From Simon Chambers "Discourse and Democratic Practices" The Cambridge Companion to Habermas
Communicative actors are primarily interested in mutual understanding as
opposed to external behavior. Therefore, they attempt to convince each
other that there are inherently good reasons to pursue one course of action
over another. Only the "force of the better argument" should
have the po wer to sway participants. Discourse, as an idealization of
this kind of activity, must set conditions such that only rational, that
is, "argumentative convincing," is allowed to take place. It
must be a structure that is immunized in a special way against repression
The immunization is gained through a set of rules designed to guarantee
discursive equality, freedom, and fair play: No one with the competency
to speak and act may be excluded from discourse; everyone is allowed to
question and/or introduce any assertion whatever as well as express her
attitudes, desires, and needs; no one may be prevented, by internal or external
coercion, from exercising these rights.
Whereas in his earlier writings these rules were associated with practical
or moral discourse, Habermas now adds two more types of discourse: pragmatic
and ethical. Pragmatic discourse concentrates on means/ends issues, ethical
discourse on the self-understanding of individuals and groups, and moral
discourse on generally valid moral principles. All are governed by the
rules of equality, freedom, and fair play. All are directed at mutual understanding
through the power of reasoned argument. However, only moral discourse sets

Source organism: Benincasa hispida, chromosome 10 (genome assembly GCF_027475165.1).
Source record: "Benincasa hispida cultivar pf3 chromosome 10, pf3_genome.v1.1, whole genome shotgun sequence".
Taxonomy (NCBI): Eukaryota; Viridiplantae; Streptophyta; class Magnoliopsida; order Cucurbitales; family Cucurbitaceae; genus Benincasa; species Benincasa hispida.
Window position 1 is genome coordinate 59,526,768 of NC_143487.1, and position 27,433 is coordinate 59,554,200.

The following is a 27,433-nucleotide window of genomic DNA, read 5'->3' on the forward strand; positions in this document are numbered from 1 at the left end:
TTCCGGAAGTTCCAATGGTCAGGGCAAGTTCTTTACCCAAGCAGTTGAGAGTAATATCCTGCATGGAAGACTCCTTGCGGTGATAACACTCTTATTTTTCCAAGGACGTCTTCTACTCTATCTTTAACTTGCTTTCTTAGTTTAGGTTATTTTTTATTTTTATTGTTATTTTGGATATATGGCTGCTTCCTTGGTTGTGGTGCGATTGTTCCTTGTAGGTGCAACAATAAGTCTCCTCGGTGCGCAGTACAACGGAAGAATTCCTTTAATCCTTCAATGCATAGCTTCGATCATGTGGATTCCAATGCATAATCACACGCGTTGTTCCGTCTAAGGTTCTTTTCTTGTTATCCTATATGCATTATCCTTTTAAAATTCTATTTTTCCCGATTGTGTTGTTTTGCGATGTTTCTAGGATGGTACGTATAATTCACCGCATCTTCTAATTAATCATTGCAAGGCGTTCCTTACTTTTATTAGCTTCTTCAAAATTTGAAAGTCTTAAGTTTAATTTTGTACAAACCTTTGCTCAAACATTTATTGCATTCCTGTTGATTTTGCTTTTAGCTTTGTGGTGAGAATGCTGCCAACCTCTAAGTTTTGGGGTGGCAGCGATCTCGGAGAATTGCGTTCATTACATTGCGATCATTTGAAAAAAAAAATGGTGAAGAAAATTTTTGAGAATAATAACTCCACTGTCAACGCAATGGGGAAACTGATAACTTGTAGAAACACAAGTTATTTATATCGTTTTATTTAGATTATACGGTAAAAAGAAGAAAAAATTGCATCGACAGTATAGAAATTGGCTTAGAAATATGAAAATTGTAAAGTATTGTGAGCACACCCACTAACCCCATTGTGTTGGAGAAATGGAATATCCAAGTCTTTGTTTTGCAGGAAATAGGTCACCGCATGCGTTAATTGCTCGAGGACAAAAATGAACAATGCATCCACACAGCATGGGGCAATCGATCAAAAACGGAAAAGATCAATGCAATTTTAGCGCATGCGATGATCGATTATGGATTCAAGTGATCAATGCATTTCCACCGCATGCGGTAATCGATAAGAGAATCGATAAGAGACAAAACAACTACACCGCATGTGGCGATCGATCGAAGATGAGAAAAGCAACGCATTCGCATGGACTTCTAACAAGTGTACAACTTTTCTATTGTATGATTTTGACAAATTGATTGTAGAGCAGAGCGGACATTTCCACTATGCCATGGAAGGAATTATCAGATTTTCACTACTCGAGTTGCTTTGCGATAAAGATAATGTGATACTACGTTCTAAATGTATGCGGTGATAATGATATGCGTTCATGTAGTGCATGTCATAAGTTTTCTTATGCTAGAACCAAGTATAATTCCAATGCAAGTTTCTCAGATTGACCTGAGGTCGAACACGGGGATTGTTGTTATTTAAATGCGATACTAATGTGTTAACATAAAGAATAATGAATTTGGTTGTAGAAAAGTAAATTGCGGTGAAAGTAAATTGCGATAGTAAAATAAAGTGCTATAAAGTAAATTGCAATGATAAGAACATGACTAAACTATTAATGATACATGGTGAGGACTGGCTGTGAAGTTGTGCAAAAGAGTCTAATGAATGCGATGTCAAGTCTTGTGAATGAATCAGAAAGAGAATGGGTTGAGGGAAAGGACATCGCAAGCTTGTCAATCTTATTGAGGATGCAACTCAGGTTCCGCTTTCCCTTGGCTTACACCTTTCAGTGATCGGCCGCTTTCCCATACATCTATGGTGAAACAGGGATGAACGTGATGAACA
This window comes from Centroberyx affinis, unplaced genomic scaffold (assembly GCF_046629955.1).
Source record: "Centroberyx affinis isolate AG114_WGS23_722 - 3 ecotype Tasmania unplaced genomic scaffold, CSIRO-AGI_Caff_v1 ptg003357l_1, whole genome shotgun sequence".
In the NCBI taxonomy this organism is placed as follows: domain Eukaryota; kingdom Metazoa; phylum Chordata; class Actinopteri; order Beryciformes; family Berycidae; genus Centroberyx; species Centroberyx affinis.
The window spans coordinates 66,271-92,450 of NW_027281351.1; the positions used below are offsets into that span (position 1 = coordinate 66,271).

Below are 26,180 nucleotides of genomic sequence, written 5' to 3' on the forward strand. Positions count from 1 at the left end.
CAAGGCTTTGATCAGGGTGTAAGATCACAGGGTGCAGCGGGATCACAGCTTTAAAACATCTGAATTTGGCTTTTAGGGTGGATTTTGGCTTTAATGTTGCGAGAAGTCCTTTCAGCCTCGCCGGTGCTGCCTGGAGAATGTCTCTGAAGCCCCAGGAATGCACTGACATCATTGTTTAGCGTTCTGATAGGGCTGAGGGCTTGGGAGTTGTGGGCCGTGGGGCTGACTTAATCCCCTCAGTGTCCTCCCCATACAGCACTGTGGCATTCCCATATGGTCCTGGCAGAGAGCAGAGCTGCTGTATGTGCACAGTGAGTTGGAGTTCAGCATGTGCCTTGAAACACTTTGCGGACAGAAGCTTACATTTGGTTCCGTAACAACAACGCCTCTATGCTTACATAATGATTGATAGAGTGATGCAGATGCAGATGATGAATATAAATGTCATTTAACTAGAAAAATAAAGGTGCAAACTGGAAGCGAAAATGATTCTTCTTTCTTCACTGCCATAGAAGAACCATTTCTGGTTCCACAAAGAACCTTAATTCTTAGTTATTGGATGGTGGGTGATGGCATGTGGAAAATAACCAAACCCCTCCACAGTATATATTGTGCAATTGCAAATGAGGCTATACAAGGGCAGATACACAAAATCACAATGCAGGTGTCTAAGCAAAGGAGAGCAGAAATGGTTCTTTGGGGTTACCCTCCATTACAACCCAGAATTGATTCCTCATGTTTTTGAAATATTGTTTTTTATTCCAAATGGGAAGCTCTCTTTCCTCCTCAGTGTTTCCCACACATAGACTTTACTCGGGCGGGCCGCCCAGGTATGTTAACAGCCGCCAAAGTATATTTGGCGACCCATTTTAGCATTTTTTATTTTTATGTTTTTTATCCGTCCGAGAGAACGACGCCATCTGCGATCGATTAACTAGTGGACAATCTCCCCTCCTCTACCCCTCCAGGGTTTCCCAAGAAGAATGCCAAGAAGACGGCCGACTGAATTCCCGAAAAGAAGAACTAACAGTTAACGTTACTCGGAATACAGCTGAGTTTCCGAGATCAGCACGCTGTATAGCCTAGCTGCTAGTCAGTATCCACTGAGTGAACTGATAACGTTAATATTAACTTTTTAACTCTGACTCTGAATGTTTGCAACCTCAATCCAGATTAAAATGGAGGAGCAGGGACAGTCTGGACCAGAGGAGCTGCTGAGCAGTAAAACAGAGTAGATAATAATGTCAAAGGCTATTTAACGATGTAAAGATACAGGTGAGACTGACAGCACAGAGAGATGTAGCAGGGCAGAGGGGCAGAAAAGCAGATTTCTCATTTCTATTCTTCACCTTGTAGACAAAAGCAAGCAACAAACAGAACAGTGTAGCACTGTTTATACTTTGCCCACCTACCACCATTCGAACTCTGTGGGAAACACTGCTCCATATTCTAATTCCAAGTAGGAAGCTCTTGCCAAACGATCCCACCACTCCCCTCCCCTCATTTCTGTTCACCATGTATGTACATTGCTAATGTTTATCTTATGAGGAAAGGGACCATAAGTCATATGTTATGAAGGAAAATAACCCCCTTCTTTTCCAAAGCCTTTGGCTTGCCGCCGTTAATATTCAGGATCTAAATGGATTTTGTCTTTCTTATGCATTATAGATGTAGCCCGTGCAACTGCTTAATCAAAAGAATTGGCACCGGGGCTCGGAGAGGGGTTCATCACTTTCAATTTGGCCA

itself the high standard of rational consensus.
Democratic deliberation entails all three types of discourse. The more
the issue under public discussion involves deep foundational issues of justice
the more important consensus becomes. However, the rationality of public
opinion and will formation in general does not depend on citizens reaching
a rational consensus on all issues. A discursively formed public opinion
can represent a process of Bildung or education in which citizens
build better foundations to their opinions through discursive interaction.
Through discursive interaction on various issues from who are we? to the
best means of securing deficit reduction, citizens become more informed
about the issues; they become aware of what others think and feel; they
reevaluate their positions in light of criticism and argument; in short,
by defending their opinions with reason their opinions become more reasoned.
The result of such interaction that public opinion and the exercise of
democratic responsibility are embedded in reasoned convictions, although